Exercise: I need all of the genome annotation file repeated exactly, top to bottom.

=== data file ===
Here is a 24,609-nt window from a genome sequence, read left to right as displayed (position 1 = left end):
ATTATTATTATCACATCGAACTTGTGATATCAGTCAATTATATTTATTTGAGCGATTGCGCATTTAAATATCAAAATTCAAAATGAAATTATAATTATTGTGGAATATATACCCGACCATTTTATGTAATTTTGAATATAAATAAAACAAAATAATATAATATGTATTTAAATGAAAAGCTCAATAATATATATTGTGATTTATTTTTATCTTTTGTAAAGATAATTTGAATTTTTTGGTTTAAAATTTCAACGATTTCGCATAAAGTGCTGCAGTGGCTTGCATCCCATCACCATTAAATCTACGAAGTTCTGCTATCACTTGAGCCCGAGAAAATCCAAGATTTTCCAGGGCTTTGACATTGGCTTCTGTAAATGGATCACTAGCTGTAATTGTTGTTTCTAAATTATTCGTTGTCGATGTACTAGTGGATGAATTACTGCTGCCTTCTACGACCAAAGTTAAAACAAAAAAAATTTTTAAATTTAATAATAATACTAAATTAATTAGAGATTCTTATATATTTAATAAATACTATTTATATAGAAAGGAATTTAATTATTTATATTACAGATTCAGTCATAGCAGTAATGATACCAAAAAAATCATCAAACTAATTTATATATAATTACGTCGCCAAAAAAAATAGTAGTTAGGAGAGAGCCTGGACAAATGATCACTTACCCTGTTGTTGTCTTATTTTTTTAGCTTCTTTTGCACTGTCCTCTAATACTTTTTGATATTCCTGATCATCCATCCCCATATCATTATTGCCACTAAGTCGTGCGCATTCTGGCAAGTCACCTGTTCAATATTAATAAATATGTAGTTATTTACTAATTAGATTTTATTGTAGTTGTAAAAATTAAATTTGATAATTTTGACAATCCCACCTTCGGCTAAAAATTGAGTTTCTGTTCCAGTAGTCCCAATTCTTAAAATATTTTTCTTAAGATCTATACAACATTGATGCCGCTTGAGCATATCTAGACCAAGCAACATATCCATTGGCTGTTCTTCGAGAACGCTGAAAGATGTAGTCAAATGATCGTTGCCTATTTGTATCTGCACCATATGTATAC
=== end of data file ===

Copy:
Here is a 24,609-nt window from a genome sequence, read left to right as displayed (position 1 = left end):
ATTATTATTATCACATCGAACTTGTGATATCAGTCAATTATATTTATTTGAGCGATTGCGCATTTAAATATCAAAATTCAAAATGAAATTATAATTATTGTGGAATATATACCCGACCATTTTATGTAATTTTGAATATAAATAAAACAAAATAATATAATATGTATTTAAATGAAAAGCTCAATAATATATATTGTGATTTATTTTTATCTTTTGTAAAGATAATTTGAATTTTTTGGTTTAAAATTTCAACGATTTCGCATAAAGTGCTGCAGTGGCTTGCATCCCATCACCATTAAATCTACGAAGTTCTGCTATCACTTGAGCCCGAGAAAATCCAAGATTTTCCAGGGCTTTGACATTGGCTTCTGTAAATGGATCACTAGCTGTAATTGTTGTTTCTAAATTATTCGTTGTCGATGTACTAGTGGATGAATTACTGCTGCCTTCTACGACCAAAGTTAAAACAAAAAAAATTTTTAAATTTAATAATAATACTAAATTAATTAGAGATTCTTATATATTTAATAAATACTATTTATATAGAAAGGAATTTAATTATTTATATTACAGATTCAGTCATAGCAGTAATGATACCAAAAAAATCATCAAACTAATTTATATATAATTACGTCGCCAAAAAAAATAGTAGTTAGGAGAGAGCCTGGACAAATGATCACTTACCCTGTTGTTGTCTTATTTTTTTAGCTTCTTTTGCACTGTCCTCTAATACTTTTTGATATTCCTGATCATCCATCCCCATATCATTATTGCCACTAAGTCGTGCGCATTCTGGCAAGTCACCTGTTCAATATTAATAAATATGTAGTTATTTACTAATTAGATTTTATTGTAGTTGTAAAAATTAAATTTGATAATTTTGACAATCCCACCTTCGGCTAAAAATTGAGTTTCTGTTCCAGTAGTCCCAATTCTTAAAATATTTTTCTTAAGATCTATACAACATTGATGCCGCTTGAGCATATCTAGACCAAGCAACATATCCATTGGCTGTTCTTCGAGAACGCTGAAAGATGTAGTCAAATGATCGTTGCCTATTTGTATCTGCACCATATGTATAC